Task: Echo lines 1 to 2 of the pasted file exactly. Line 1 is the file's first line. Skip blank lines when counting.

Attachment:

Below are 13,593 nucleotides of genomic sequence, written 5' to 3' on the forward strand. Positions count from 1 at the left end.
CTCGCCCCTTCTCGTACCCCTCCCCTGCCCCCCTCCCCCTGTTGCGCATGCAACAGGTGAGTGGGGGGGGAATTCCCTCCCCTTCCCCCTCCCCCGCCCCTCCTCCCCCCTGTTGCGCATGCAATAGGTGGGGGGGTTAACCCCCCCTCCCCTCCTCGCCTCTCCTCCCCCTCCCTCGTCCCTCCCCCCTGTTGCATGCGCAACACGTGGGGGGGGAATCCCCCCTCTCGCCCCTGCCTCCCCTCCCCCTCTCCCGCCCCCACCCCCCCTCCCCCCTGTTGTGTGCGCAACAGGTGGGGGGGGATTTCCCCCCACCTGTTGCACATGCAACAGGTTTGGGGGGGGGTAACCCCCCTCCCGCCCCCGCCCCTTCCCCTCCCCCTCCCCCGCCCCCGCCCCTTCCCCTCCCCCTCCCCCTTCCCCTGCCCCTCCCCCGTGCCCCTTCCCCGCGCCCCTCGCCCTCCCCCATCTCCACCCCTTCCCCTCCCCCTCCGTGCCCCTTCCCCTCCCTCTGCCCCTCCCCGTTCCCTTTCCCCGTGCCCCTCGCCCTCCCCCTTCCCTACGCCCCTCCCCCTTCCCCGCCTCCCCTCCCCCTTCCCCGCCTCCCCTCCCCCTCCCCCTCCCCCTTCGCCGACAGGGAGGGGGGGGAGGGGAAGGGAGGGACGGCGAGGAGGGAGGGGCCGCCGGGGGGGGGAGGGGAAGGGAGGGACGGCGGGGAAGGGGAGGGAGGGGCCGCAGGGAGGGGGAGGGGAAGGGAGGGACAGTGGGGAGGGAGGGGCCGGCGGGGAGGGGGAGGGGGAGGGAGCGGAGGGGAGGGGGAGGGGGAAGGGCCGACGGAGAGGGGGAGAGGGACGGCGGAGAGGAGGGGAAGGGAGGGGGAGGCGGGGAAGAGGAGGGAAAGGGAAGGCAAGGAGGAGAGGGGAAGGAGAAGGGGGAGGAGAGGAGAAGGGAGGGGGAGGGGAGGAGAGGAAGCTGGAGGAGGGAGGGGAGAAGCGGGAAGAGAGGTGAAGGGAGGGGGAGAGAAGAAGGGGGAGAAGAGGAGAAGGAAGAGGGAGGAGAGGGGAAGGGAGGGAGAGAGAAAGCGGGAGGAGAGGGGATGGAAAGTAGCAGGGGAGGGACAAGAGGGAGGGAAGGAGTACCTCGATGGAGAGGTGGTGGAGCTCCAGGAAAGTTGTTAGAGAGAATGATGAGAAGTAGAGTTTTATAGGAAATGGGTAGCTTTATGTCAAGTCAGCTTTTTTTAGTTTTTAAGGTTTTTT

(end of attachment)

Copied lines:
Below are 13,593 nucleotides of genomic sequence, written 5' to 3' on the forward strand. Positions count from 1 at the left end.
CTCGCCCCTTCTCGTACCCCTCCCCTGCCCCCCTCCCCCTGTTGCGCATGCAACAGGTGAGTGGGGGGGGAATTCCCTCCCCTTCCCCCTCCCCCGCCCCTCCTCCCCCCTGTTGCGCATGCAATAGGTGGGGGGGTTAACCCCCCCTCCCCTCCTCGCCTCTCCTCCCCCTCCCTCGTCCCTCCCCCCTGTTGCATGCGCAACACGTGGGGGGGGAATCCCCCCTCTCGCCCCTGCCTCCCCTCCCCCTCTCCCGCCCCCACCCCCCCTCCCCCCTGTTGTGTGCGCAACAGGTGGGGGGGGATTTCCCCCCACCTGTTGCACATGCAACAGGTTTGGGGGGGGGTAACCCCCCTCCCGCCCCCGCCCCTTCCCCTCCCCCTCCCCCGCCCCCGCCCCTTCCCCTCCCCCTCCCCCTTCCCCTGCCCCTCCCCCGTGCCCCTTCCCCGCGCCCCTCGCCCTCCCCCATCTCCACCCCTTCCCCTCCCCCTCCGTGCCCCTTCCCCTCCCTCTGCCCCTCCCCGTTCCCTTTCCCCGTGCCCCTCGCCCTCCCCCTTCCCTACGCCCCTCCCCCTTCCCCGCCTCCCCTCCCCCTTCCCCGCCTCCCCTCCCCCTCCCCCTCCCCCTTCGCCGACAGGGAGGGGGGGGAGGGGAAGGGAGGGACGGCGAGGAGGGAGGGGCCGCCGGGGGGGGGAGGGGAAGGGAGGGACGGCGGGGAAGGGGAGGGAGGGGCCGCAGGGAGGGGGAGGGGAAGGGAGGGACAGTGGGGAGGGAGGGGCCGGCGGGGAGGGGGAGGGGGAGGGAGCGGAGGGGAGGGGGAGGGGGAAGGGCCGACGGAGAGGGGGAGAGGGACGGCGGAGAGGAGGGGAAGGGAGGGGGAGGCGGGGAAGAGGAGGGAAAGGGAAGGCAAGGAGGAGAGGGGAAGGAGAAGGGGGAGGAGAGGAGAAGGGAGGGGGAGGGGAGGAGAGGAAGCTGGAGGAGGGAGGGGAGAAGCGGGAAGAGAGGTGAAGGGAGGGGGAGAGAAGAAGGGGGAGAAGAGGAGAAGGAAGAGGGAGGAGAGGGGAAGGGAGGGAGAGAGAAAGCGGGAGGAGAGGGGATGGAAAGTAGCAGGGGAGGGACAAGAGGGAGGGAAGGAGTACCTCGATGGAGAGGTGGTGGAGCTCCAGGAAAGTTGTTAGAGAGAATGATGAGAAGTAGAGTTTTATAGGAAATGGGTAGCTTTATGTCAAGTCAGCTTTTTTTAGTTTTTAAGGTTTTTT